It takes a certain amount of chutzpah to fictionally recreate any notable historical person. To attempt to get into the mind and soul of the feminist icon poet, Sylvia Plath, through her own medium of verse, takes more than chutzpah. A grand madness would be more like it. Stephanie Hemphill has taken on the task and succeeded remarkably well. The Michael L. Printz Honor her book received does not begin justify the effort in hand. In the course of relating Plath's life (1932—1963) from birth to suicide, the poet Hemphill delves into the minds of Plath's parents, brother, boyfriends . . . and ultimately the erring husband himself, British poet Ted Hughes, through villanelles and even an abecedarian. Along the way, footnotes appended to the poems relate each biographical stage of Plath's life. Author's notes and a bibliography complete the approach. The end result is, indeed, amazing. Yet the portrait revealed still gives us the same Sylvia Plath: brilliance under a cloud of depression that leads to the oven, sadly. Reviewer: Kathleen Karr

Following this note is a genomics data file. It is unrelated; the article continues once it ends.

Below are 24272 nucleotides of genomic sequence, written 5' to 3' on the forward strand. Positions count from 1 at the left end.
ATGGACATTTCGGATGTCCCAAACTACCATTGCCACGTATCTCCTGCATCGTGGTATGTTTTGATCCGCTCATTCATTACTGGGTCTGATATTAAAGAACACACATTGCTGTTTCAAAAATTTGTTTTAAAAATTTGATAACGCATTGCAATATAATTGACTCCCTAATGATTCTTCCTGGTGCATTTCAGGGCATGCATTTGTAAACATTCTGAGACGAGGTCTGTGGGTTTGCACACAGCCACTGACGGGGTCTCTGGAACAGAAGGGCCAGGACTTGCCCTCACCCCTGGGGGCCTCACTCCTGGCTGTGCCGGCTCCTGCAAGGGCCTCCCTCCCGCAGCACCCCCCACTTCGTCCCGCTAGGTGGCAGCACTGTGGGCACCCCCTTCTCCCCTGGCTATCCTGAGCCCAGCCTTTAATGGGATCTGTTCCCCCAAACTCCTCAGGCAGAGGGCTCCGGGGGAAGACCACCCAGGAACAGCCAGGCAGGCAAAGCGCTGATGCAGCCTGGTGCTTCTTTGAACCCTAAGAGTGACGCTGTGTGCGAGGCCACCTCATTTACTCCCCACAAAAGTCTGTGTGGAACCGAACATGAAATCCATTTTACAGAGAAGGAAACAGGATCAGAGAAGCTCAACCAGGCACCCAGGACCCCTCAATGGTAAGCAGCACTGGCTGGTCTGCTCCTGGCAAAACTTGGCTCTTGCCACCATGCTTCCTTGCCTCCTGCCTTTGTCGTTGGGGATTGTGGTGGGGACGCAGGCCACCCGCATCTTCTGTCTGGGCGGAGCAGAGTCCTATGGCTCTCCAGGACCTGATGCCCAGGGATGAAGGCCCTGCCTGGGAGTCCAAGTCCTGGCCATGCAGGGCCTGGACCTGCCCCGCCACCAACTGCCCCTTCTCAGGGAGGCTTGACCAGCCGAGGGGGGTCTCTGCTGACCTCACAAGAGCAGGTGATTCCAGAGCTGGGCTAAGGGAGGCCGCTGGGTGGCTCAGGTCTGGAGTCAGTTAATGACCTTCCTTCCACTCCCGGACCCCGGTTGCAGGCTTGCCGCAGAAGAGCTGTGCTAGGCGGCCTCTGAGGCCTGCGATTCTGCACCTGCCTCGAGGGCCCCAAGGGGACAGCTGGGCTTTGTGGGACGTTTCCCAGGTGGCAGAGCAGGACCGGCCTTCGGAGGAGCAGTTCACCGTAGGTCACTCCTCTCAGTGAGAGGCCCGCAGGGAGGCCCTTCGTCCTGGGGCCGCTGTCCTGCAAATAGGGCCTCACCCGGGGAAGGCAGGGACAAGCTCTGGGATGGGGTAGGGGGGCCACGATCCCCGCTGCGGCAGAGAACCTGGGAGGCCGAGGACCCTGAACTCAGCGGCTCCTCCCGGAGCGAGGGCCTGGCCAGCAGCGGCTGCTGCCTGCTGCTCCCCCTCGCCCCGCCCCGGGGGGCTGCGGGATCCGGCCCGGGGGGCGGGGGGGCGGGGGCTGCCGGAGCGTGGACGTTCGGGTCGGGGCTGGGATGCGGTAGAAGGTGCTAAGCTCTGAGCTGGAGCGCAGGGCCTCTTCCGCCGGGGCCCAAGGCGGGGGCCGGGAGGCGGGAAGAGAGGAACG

KLIATT - Myrna Marler